Apartment sizes in the Indian metros are definitely shrinking as developers increasingly deploy affordably-priced homes
‘Small is beautiful’ is the new buzzword with Indian millennials when it comes to buying homes in cities like Mumbai. These young professionals are less focused on size and look for homes in locations close or well-connected to their workplaces so that their daily commute is reduced and work-life balance is maintained. Compact homes are also low on maintenance expenses and are invariably very budget-friendly in all respects.
With the ever-increasing rents in a city like Mumbai, buying a compact home is also a very suitable option for several new citizens. Taking a small loan and paying up the monthly EMIs on an investment-grade asset which can be easily resold is seen as preferable to shelling out hefty rents.
On the back of this trend – and the prevailing market sentiment which is averse to overly heavy investments into residential property – apartment sizes in the Indian metros are definitely shrinking as developers increasingly deploy affordably-priced homes for which the demand is currently the highest. In fact, apartment sizes have already reduced significantly enough to justify any and all measures that help maximize the usability of the available spaces.
Maximizing Available Space – Creative Furnishing is ‘In’
Space-saving furniture is all the rage in cities around the globe which face Mumbai’s space constraints. For instance, hyper-expensive cities like Tokyo and Hong Kong have taken the concept of space-saving furniture to highly creative levels. Sofas double up as beds, study units can be folded away, chairs can be stacked and murphy beds are usually mounted up against the wall when not in use. Brands like Godrej Interio, HomeLane etc. are cashing in on the new trend of Nano homes and coming up with furniture that will aptly fit into relatively constrained spaces. Moreover, IKEA – the world leader in this niche – is also establishing its footprint in India.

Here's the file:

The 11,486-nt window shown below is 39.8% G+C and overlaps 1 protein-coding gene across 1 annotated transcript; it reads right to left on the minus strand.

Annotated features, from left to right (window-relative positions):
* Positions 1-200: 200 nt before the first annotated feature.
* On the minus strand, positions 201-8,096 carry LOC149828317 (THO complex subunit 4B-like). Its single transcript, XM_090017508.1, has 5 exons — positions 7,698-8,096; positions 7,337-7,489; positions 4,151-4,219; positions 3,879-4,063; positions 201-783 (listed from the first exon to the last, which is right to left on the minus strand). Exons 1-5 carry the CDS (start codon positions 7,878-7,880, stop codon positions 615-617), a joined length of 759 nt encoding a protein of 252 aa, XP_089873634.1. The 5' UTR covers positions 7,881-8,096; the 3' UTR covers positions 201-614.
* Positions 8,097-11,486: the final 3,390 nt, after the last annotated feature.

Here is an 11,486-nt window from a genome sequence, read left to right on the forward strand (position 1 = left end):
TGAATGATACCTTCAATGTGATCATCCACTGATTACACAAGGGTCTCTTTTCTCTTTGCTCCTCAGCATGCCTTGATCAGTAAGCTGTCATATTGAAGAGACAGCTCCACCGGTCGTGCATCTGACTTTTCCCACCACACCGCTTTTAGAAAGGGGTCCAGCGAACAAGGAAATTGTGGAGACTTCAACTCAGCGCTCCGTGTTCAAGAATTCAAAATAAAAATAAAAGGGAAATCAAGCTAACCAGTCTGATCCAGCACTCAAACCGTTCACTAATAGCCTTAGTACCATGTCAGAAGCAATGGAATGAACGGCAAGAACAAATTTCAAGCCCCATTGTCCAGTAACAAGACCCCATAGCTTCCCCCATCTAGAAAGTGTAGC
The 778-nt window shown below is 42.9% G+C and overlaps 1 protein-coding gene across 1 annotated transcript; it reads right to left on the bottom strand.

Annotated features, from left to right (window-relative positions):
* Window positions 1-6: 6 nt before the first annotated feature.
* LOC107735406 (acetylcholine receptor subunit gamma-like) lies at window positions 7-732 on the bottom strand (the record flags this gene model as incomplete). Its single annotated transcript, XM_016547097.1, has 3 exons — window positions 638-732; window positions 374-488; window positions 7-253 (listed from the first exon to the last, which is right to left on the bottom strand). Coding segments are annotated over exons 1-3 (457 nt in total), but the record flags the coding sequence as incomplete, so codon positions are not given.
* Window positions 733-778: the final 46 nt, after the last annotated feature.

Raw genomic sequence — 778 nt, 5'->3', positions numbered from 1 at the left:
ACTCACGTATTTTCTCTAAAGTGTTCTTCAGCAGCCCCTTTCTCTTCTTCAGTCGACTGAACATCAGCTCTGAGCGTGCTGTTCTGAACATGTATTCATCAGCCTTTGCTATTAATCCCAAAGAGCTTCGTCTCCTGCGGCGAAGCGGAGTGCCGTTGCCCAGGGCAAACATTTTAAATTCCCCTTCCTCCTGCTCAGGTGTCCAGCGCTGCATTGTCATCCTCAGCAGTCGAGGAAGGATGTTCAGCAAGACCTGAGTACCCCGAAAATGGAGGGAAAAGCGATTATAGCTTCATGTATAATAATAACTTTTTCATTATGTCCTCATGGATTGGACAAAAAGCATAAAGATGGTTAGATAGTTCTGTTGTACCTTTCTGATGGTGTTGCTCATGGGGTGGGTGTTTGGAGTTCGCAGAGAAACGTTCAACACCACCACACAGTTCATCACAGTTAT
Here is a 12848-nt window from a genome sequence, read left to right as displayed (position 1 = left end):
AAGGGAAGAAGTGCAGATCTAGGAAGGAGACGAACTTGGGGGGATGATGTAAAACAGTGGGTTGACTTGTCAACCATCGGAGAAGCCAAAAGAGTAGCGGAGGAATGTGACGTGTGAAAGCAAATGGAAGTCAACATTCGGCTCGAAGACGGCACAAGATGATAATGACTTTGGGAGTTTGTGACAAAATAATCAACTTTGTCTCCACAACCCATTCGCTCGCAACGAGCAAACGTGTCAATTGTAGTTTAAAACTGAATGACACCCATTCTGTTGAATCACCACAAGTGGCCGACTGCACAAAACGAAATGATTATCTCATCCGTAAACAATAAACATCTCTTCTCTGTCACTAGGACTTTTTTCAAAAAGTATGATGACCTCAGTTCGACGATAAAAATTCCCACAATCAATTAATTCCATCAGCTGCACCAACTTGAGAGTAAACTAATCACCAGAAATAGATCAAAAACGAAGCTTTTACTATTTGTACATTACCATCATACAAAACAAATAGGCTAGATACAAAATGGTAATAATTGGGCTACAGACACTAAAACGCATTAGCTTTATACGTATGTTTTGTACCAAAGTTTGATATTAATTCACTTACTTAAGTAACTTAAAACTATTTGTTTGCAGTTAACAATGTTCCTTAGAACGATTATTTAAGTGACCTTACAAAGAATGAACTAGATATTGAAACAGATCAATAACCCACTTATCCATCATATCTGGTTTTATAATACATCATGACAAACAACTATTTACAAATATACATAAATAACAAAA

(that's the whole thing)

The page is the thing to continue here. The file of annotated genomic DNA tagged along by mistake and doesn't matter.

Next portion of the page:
The trend of shrinking apartment sizes is by no means limited to Mumbai:
- The average size of new properties in NCR was 1,853 sq. ft. in March 2018, which dropped to 1,323 sq. ft. in the month of April.
- Bangalore too followed this trend with property sizes shrinking from 1,300 sq. ft. in March to 1,160 sq. ft. in April. In fact, if we consider the trend at an annual level, it emerges that flat sizes in Bangalore’s new projects reduced from 1,478 sq. ft. in 2017 to around 1,334 sq. ft. in 2018.
- Other cities like Pune, Hyderabad, NCR and Kolkata also followed suit with average sizes of properties seeing a downward trend over the last two years. Chennai was the only city where average property sizes remained more or less the same over the last two years. While affordable housing tends to be compact almost by definition, mid-segment housing in cities like Mumbai is much more expensive than in other cities. Price points play a big role in housing sales today, and the entire system in fact currently favours first-time homebuyers focused on budget housing, with various incentives for flats which do not exceed 30 sq. m. in the metros and 60 sq. m. in smaller cities for EWS and LIG category homebuyers. Definitely, the phenomenon of shrinking apartment sizes is most pronounced in Mumbai, where property prices are the highest. While we can see this trend gradually manifesting in other cities, Mumbai is the most land-constrained city where the only alternatives for budget-constrained homebuyers are in the distant suburbs, or in mass-housing skyscrapers where developers will invariably attempt to jam in as many units as possible on relatively small plots.
The Data on Mumbai’s Compact Homes
As per ANAROCK data: